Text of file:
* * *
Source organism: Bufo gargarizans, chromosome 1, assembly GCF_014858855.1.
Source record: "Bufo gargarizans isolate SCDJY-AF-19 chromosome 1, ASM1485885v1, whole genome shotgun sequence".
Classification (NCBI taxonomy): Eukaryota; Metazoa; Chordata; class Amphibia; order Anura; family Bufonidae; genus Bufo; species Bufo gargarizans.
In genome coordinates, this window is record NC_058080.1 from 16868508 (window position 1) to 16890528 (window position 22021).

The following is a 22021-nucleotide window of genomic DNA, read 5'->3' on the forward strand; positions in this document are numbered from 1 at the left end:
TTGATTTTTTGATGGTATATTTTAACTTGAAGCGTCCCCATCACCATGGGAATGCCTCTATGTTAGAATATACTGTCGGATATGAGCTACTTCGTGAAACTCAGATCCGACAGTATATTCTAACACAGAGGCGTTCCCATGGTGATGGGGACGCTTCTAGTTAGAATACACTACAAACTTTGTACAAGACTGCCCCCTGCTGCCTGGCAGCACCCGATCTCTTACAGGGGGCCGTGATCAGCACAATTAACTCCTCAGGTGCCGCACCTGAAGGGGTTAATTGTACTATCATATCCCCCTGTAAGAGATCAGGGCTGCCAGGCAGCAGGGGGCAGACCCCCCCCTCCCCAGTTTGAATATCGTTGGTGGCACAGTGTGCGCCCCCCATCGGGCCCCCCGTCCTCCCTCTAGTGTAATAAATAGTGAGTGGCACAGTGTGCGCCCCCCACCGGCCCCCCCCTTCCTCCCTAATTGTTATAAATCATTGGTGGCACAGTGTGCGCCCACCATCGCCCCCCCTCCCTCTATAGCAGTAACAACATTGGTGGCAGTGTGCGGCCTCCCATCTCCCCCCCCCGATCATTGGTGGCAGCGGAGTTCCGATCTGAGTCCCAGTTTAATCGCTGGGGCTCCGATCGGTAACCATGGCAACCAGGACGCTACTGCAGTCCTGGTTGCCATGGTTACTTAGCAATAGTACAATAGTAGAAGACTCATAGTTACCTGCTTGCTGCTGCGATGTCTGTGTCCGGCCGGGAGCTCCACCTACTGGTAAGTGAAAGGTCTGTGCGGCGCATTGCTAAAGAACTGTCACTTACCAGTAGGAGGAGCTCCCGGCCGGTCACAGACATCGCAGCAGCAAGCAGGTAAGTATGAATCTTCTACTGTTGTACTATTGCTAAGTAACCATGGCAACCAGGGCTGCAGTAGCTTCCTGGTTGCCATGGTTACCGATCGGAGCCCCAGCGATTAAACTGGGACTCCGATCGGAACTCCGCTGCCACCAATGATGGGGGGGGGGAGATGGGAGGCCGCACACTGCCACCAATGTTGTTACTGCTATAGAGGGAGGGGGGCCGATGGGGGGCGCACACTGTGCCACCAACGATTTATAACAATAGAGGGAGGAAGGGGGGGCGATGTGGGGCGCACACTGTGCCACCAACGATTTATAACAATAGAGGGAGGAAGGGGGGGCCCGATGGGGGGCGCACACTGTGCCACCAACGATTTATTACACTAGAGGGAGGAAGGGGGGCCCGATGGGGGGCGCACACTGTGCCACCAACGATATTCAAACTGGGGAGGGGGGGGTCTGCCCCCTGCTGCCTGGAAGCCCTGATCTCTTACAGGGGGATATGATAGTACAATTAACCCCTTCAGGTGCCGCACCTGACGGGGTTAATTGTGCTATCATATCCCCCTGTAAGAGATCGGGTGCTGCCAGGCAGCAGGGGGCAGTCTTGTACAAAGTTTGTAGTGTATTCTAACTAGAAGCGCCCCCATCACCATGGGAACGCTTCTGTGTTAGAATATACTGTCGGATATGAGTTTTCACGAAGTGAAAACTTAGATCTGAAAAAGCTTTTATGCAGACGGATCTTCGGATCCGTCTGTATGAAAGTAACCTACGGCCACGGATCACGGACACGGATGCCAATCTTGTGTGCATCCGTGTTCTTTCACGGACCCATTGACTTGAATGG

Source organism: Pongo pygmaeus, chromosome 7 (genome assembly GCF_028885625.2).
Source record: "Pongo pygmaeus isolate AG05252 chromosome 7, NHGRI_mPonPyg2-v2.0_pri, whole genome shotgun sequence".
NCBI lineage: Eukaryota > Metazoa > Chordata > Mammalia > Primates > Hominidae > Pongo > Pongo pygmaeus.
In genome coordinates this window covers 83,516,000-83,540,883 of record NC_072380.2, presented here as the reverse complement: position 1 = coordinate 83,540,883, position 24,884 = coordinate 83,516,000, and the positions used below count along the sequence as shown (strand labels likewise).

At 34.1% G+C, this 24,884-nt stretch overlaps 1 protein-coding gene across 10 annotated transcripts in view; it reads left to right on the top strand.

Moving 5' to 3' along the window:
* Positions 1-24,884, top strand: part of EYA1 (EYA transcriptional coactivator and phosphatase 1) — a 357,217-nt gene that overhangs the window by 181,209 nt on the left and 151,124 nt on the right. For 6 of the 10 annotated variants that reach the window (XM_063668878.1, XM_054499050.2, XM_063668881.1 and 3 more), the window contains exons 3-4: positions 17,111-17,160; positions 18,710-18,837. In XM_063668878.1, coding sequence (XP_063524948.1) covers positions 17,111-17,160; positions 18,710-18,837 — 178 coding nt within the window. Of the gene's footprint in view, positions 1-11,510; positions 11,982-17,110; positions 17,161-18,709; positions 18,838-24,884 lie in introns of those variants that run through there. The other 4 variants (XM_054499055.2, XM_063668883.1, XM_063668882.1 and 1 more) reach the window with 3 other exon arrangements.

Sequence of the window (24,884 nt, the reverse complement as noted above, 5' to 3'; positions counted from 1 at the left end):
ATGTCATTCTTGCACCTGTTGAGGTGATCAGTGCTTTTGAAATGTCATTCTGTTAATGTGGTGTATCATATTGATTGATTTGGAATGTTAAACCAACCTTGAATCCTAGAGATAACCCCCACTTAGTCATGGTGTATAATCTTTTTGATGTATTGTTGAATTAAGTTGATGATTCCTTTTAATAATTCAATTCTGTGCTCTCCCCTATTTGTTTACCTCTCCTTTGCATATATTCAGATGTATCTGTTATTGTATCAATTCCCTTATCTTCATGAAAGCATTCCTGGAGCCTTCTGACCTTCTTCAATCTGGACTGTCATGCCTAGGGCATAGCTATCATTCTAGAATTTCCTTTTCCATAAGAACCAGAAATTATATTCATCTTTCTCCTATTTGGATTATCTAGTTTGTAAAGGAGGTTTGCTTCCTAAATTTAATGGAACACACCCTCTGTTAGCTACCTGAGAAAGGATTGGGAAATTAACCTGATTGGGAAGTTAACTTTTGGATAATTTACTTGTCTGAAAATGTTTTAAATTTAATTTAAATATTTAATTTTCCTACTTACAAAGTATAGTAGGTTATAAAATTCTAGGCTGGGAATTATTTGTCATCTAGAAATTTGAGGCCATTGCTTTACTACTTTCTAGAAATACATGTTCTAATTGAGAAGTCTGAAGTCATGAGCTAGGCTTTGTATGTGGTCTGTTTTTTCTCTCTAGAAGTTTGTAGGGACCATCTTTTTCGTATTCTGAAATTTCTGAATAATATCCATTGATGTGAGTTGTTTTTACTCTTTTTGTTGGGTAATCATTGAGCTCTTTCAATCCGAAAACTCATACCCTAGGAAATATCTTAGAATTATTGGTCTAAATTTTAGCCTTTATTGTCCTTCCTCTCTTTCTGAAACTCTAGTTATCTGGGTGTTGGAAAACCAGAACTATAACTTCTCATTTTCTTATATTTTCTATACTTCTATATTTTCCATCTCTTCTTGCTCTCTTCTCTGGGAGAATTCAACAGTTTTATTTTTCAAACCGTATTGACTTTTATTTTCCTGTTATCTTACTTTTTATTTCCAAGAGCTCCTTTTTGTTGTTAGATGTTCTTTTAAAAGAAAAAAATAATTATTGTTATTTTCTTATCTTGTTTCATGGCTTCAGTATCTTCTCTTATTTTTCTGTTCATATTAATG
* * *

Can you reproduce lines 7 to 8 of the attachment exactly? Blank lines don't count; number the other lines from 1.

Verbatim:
Source organism: Pongo pygmaeus, chromosome 7 (genome assembly GCF_028885625.2).
Source record: "Pongo pygmaeus isolate AG05252 chromosome 7, NHGRI_mPonPyg2-v2.0_pri, whole genome shotgun sequence".